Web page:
Shaw Wallace wins fight for 5000


In Shaw Wallace Ltd v Superior Industries Ltd (Case 1204/2003), the Delhi High Court has issued an injunction restraining the defendant from using the numeral 5000 in respect of beer. The court held that the defendant's launch of a 'Superior 5000' brand of beer (i) infringed the plaintiff's HAYWARDS 5000 mark, and (ii) constituted passing off.

Shaw Wallace, a drinks manufacturer based in India, filed a suit for trademark infringement and passing off against Superior Industries following its launch of a 'Superior 5000' brand of beer. Shaw Wallace alleged that it has been using HAYWARDS 5000 for beer since 1983 and owns a registration for the mark without disclaimer of the numeral 5000.

The High Court accepted Shaw Wallace's argument that 5000 is an essential and prominent element of its HAYWARDS 5000 mark, and has become associated with its beer on account of longstanding use. The court noted that the definition of trademark includes numerals and rejected Superior Industries's contentions that (i) Shaw Wallace should not be granted exclusive right to the numeral 5000, and (ii) 5000 is not distinctive.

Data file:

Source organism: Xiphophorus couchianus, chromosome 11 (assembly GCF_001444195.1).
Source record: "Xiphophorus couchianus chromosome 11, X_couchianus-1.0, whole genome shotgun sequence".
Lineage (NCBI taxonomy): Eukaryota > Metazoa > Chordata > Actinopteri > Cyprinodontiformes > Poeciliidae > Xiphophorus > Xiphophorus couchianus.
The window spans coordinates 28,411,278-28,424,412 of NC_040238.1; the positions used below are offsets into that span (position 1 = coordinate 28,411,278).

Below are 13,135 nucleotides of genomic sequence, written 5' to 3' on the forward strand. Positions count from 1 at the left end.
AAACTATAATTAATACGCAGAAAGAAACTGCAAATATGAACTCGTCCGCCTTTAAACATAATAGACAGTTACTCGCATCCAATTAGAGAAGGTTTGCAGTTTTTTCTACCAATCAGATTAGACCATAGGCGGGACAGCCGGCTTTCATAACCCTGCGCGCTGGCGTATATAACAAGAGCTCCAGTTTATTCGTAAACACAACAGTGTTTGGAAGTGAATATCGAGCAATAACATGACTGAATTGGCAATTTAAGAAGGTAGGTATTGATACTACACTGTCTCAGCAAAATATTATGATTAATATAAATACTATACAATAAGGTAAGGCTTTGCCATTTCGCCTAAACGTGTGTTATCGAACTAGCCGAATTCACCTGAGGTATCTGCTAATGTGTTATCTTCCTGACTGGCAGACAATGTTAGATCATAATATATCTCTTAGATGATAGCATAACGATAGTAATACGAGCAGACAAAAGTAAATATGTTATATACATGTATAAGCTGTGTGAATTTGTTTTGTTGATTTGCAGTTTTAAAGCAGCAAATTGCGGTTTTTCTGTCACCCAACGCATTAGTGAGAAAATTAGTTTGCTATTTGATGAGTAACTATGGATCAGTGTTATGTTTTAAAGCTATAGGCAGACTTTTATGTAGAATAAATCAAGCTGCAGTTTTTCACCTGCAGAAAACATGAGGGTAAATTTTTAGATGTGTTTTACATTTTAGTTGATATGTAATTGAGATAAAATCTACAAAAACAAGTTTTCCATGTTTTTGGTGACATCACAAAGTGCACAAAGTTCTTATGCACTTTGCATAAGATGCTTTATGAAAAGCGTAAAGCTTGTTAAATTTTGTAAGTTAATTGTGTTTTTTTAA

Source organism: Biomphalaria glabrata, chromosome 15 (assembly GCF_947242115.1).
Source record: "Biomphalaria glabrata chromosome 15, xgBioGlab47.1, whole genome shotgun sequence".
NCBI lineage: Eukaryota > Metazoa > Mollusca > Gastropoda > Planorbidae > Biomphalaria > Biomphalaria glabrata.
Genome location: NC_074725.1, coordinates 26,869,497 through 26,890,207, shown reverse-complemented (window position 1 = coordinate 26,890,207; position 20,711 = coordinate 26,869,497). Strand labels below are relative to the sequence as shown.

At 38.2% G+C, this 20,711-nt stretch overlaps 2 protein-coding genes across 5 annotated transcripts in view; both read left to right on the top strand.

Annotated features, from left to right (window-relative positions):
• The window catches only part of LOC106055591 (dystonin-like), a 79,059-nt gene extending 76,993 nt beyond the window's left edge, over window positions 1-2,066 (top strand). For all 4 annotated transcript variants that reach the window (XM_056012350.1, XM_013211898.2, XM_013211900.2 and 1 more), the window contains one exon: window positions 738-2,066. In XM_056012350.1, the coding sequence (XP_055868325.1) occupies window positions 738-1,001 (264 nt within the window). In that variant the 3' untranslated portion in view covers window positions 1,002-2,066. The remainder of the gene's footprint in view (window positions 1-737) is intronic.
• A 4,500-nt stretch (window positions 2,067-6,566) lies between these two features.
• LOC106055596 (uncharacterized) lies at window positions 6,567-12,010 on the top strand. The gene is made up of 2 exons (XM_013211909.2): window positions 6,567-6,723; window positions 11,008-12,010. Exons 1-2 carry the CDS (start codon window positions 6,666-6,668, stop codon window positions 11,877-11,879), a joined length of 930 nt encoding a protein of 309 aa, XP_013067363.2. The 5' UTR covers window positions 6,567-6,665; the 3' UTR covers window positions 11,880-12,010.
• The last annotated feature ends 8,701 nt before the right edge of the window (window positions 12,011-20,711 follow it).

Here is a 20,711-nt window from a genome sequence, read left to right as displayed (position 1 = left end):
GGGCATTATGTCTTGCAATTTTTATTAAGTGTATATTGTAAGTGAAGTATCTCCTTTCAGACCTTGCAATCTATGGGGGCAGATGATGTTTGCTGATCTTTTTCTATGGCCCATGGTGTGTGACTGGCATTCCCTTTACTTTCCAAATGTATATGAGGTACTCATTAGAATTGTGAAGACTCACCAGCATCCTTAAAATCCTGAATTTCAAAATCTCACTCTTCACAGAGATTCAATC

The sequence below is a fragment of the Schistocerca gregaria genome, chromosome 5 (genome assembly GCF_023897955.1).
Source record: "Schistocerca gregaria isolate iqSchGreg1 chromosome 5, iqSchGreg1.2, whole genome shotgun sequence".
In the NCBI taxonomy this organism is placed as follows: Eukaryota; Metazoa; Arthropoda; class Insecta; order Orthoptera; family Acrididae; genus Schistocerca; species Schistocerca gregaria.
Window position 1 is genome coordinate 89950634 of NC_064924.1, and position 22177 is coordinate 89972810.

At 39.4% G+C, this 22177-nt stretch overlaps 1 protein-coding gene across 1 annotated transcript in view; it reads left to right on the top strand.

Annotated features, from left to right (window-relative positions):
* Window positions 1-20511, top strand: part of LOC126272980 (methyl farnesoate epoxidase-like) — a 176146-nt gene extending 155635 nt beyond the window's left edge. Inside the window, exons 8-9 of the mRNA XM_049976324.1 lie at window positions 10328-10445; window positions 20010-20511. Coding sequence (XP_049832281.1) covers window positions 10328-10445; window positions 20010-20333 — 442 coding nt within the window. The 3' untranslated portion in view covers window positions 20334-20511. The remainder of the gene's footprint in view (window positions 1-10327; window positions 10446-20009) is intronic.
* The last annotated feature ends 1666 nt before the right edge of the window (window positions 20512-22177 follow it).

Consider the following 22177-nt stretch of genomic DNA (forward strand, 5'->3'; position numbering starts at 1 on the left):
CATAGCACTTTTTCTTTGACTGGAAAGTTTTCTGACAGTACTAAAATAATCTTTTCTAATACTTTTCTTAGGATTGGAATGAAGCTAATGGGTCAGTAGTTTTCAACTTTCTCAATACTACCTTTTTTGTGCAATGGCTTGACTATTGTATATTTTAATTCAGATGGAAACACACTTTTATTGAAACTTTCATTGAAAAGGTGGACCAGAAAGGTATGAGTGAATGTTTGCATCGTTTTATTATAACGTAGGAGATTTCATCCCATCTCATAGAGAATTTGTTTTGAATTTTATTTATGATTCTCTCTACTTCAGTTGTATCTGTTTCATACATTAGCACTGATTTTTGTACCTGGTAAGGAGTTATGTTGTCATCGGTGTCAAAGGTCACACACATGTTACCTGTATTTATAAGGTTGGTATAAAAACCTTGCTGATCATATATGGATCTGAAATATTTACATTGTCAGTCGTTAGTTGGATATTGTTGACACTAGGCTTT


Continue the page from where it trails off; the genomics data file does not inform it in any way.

The court concluded that Superior Industries's 'Superior 5000' brand infringed the HAYWARDS 5000 mark and amounted to passing off. It issued an injunction restraining Superior Industries from using the numeral 5000 for beer.

Ranjan Narula, Rouse & Co International, Dubai

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